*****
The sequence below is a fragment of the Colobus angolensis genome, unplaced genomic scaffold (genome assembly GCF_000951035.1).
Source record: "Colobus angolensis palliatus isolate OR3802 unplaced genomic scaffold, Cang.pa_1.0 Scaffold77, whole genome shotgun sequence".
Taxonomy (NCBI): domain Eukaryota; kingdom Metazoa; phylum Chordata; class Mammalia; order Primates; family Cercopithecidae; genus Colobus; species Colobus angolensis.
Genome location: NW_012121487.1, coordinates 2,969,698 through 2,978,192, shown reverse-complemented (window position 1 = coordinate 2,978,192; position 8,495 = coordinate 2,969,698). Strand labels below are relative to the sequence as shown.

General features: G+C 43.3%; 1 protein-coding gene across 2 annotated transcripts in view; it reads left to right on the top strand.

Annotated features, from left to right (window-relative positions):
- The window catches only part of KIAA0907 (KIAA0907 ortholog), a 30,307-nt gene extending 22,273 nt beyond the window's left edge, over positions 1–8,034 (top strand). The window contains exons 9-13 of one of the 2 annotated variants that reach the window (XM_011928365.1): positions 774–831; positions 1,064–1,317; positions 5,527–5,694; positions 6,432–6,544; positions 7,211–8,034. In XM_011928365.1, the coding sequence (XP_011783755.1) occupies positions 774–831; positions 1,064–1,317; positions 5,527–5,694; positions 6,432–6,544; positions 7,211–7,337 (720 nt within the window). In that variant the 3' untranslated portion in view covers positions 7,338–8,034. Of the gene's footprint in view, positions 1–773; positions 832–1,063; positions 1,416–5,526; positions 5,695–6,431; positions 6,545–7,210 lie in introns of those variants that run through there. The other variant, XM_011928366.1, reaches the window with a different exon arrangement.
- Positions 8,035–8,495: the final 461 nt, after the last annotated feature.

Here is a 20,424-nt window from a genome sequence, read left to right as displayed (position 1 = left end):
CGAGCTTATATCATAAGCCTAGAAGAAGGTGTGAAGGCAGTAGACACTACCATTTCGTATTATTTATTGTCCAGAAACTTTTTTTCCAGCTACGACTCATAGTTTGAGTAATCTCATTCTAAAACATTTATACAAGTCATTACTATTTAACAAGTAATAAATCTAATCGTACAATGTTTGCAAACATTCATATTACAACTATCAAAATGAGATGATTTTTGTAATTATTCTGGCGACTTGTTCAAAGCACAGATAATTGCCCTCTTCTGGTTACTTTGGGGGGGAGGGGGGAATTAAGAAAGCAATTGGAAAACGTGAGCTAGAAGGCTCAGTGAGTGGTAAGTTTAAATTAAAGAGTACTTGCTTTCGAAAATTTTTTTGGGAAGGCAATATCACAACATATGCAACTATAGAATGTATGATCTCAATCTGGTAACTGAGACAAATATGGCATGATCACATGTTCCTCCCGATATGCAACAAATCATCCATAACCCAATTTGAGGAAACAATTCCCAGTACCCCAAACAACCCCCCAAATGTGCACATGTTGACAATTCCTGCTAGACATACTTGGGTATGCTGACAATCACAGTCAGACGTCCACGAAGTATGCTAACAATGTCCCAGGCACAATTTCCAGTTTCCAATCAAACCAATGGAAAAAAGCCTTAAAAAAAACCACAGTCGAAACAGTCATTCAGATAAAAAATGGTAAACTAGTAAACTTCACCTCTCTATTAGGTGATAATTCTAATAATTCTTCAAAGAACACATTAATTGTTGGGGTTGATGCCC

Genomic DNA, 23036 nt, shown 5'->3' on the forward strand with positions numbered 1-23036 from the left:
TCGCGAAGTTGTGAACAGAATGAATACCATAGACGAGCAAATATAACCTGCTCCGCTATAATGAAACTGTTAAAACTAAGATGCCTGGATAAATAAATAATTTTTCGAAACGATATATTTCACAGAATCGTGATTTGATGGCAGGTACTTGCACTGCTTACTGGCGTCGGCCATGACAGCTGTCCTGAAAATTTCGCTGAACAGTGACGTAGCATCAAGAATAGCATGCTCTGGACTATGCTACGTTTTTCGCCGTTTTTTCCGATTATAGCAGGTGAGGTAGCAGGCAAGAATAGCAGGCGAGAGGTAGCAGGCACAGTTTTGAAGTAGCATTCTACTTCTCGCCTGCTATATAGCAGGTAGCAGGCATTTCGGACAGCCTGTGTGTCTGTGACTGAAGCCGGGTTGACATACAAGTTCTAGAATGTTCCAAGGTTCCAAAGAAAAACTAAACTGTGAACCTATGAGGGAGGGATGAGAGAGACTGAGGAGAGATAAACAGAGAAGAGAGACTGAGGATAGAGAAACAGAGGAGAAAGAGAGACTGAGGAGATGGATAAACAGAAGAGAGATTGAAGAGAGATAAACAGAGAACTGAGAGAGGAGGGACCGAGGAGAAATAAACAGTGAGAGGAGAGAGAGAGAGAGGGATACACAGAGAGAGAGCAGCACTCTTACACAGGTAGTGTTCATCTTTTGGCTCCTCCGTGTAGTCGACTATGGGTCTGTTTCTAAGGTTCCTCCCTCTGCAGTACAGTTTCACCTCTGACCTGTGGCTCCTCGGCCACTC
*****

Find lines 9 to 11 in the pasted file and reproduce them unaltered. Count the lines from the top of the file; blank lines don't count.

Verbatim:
Here is a 20,424-nt window from a genome sequence, read left to right as displayed (position 1 = left end):
CGAGCTTATATCATAAGCCTAGAAGAAGGTGTGAAGGCAGTAGACACTACCATTTCGTATTATTTATTGTCCAGAAACTTTTTTTCCAGCTACGACTCATAGTTTGAGTAATCTCATTCTAAAACATTTATACAAGTCATTACTATTTAACAAGTAATAAATCTAATCGTACAATGTTTGCAAACATTCATATTACAACTATCAAAATGAGATGATTTTTGTAATTATTCTGGCGACTTGTTCAAAGCACAGATAATTGCCCTCTTCTGGTTACTTTGGGGGGGAGGGGGGAATTAAGAAAGCAATTGGAAAACGTGAGCTAGAAGGCTCAGTGAGTGGTAAGTTTAAATTAAAGAGTACTTGCTTTCGAAAATTTTTTTGGGAAGGCAATATCACAACATATGCAACTATAGAATGTATGATCTCAATCTGGTAACTGAGACAAATATGGCATGATCACATGTTCCTCCCGATATGCAACAAATCATCCATAACCCAATTTGAGGAAACAATTCCCAGTACCCCAAACAACCCCCCAAATGTGCACATGTTGACAATTCCTGCTAGACATACTTGGGTATGCTGACAATCACAGTCAGACGTCCACGAAGTATGCTAACAATGTCCCAGGCACAATTTCCAGTTTCCAATCAAACCAATGGAAAAAAGCCTTAAAAAAAACCACAGTCGAAACAGTCATTCAGATAAAAAATGGTAAACTAGTAAACTTCACCTCTCTATTAGGTGATAATTCTAATAATTCTTCAAAGAACACATTAATTGTTGGGGTTGATGCCC

Genomic DNA, 23036 nt, shown 5'->3' on the forward strand with positions numbered 1-23036 from the left: